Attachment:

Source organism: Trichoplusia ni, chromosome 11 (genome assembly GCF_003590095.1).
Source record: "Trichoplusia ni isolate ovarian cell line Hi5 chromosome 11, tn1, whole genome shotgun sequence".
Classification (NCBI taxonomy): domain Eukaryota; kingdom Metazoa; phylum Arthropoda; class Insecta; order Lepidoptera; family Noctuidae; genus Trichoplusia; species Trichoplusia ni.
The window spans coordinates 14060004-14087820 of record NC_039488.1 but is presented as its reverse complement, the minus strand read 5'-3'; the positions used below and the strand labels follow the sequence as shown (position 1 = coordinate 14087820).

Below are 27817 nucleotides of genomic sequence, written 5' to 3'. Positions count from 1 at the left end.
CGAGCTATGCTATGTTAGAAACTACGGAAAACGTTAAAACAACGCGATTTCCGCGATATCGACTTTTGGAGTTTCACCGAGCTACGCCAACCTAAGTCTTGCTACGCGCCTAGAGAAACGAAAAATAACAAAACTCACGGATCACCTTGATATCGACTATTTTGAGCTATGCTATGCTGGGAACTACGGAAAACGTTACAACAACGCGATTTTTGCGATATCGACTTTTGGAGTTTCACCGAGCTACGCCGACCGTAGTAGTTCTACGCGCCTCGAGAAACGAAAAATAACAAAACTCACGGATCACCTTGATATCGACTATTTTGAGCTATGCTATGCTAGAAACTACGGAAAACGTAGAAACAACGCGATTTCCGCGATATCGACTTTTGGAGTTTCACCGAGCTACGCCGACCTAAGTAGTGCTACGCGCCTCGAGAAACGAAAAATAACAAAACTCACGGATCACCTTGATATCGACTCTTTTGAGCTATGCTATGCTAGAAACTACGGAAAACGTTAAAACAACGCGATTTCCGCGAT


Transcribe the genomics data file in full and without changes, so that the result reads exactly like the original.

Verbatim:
Source organism: Trichoplusia ni, chromosome 11 (genome assembly GCF_003590095.1).
Source record: "Trichoplusia ni isolate ovarian cell line Hi5 chromosome 11, tn1, whole genome shotgun sequence".
Classification (NCBI taxonomy): domain Eukaryota; kingdom Metazoa; phylum Arthropoda; class Insecta; order Lepidoptera; family Noctuidae; genus Trichoplusia; species Trichoplusia ni.
The window spans coordinates 14060004-14087820 of record NC_039488.1 but is presented as its reverse complement, the minus strand read 5'-3'; the positions used below and the strand labels follow the sequence as shown (position 1 = coordinate 14087820).

Below are 27817 nucleotides of genomic sequence, written 5' to 3'. Positions count from 1 at the left end.
CGAGCTATGCTATGTTAGAAACTACGGAAAACGTTAAAACAACGCGATTTCCGCGATATCGACTTTTGGAGTTTCACCGAGCTACGCCAACCTAAGTCTTGCTACGCGCCTAGAGAAACGAAAAATAACAAAACTCACGGATCACCTTGATATCGACTATTTTGAGCTATGCTATGCTGGGAACTACGGAAAACGTTACAACAACGCGATTTTTGCGATATCGACTTTTGGAGTTTCACCGAGCTACGCCGACCGTAGTAGTTCTACGCGCCTCGAGAAACGAAAAATAACAAAACTCACGGATCACCTTGATATCGACTATTTTGAGCTATGCTATGCTAGAAACTACGGAAAACGTAGAAACAACGCGATTTCCGCGATATCGACTTTTGGAGTTTCACCGAGCTACGCCGACCTAAGTAGTGCTACGCGCCTCGAGAAACGAAAAATAACAAAACTCACGGATCACCTTGATATCGACTCTTTTGAGCTATGCTATGCTAGAAACTACGGAAAACGTTAAAACAACGCGATTTCCGCGAT